In this brief study we will look at five of the modern faith concepts considered illegitimate by their critics, and demonstrate their roots in classic faith teaching: 1) blessings of Deuteronomy 28 applied to the believer, 2) faith as a law, 3) faith as a force, 4) the faith of God, 5) revelation and sense knowledge.


Blessings of Deuteronomy 28 for the Believer

Modern faith leaders take the blessings and curses of the covenant in Deuteronomy 28 in a literal, physical sense as applied to believers today, citing Galatians 3:13 as the New Testament support for this belief.15 Hanegraaff contends that this is “another example of text abuse.”16 However, he does not realize that classic evangelical leaders also make this connection, teaching from Deuteronomy 28:13 that believers are “the head and not the tail, above and not beneath.” This interpretation finds its roots in Puritanism, as seventeenth-century Puritan leader Thomas Brooks claimed this Scripture, asserting, “There will come a time, even in this life, in this world, when the reproach and contempt that is now cast on the ways of God, by reason of poverty and paucity of those that walk in those ways, shall be quite taken away, by his making them the head that have days without number been the tail, and by his raising them up to much outward riches, prosperity, and glory, who have been as the outcast because of their poverty and paucity.”17 If we did not know that this statement came from Puritanism, we might assume that it came from the pen of one of the modern faith leaders.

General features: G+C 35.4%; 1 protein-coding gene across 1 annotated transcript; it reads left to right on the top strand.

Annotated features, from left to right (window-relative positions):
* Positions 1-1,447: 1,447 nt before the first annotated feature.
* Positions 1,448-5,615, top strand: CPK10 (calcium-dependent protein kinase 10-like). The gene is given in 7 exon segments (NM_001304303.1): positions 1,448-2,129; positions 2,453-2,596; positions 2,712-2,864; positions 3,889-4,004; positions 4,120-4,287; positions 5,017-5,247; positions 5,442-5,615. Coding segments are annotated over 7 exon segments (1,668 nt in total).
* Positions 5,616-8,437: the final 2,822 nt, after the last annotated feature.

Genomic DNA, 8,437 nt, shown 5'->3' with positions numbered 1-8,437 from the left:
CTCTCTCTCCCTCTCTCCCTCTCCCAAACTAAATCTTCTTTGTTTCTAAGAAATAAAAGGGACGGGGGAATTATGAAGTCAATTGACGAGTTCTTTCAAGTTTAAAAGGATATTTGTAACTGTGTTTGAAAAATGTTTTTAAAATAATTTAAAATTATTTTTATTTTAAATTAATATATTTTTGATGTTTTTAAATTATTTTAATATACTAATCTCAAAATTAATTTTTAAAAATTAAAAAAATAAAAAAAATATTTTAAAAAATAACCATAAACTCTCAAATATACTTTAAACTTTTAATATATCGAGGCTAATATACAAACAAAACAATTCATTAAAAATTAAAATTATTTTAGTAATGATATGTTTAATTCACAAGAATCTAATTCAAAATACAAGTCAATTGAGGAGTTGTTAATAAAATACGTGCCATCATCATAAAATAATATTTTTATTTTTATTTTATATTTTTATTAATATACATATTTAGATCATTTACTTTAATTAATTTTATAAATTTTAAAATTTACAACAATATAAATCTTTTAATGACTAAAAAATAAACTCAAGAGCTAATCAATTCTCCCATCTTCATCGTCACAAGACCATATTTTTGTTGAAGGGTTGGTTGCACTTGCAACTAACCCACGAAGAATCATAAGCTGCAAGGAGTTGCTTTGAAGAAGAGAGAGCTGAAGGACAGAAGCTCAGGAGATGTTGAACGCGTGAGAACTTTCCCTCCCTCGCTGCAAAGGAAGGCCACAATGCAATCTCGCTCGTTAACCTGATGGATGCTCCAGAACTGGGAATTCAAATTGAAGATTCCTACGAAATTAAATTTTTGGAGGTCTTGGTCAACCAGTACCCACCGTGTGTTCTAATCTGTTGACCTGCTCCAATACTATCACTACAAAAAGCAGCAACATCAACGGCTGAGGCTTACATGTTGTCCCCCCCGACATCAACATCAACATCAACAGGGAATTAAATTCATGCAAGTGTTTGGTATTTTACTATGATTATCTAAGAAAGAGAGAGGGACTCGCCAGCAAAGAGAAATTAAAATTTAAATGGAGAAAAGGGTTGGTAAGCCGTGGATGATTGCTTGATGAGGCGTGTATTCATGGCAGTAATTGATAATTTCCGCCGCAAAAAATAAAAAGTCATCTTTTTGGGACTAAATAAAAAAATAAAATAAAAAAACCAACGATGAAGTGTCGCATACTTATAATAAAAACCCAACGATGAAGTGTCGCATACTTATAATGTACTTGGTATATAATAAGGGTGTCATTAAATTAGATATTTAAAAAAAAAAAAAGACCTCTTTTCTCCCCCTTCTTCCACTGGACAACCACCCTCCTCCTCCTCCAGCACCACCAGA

Carrying it over into nineteenth-century evangelical teaching, Spurgeon, known as “the last of the Puritans,” also claimed this Scripture: “Though this be a promise of the law, yet it stands good to the people of God; for Jesus has removed the curse, but He has established the blessing. It is for saints to lead the way among men by holy influence; they are not to be the tail, to be dragged hither and thither by others. … Are we not in Christ made kings to reign upon the earth?”18

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Category: Church History, Spring 2011

About the Author: Paul L. King holds a D.Min from Oral Roberts University and a D.Th. from the University of South Africa. He served for 16 years on the faculty of Oral Roberts University as Coordinator of Bible Institute programs and Adjunct Professor in the College of Theology and Ministry. Author of 12 books and more than 60 articles, he was ORU 2006 Scholar of the Year. He has also served as Scholar-at-Large for the D.Min. program at Alliance Theological Seminary, Doctor of Ministry Mentor for the Randy Clark Scholars program at United Theological Seminary and Global Awakening Theological Seminary, Leadership and Church Ministry Consultant and Trainer, an ordained pastor with the Christian and Missionary Alliance, Interim Consulting Pastor for the Plano (Texas) Chinese Alliance Church, and Faculty Director of Purdue Ratio Christi/Christian Faculty and Staff Network. His books include God's Healing Arsenal: A Divine Battle Plan for Overcoming Distress and Disease (2011), Anointed Women: The Rich Heritage of Women in Ministry in the Christian & Missionary Alliance (2009), Only Believe: Examining the Origin and Development of Classic and Contemporary Word of Faith Theologies (2008), Genuine Gold: The Cautiously Charismatic Story of the Early Christian and Missionary Alliance (2006), Binding & Loosing: Exercising Authority over the Dark Powers (1999), and A Believer with Authority: The Life and Message of John A. MacMillan. Twitter: @PaulLKing.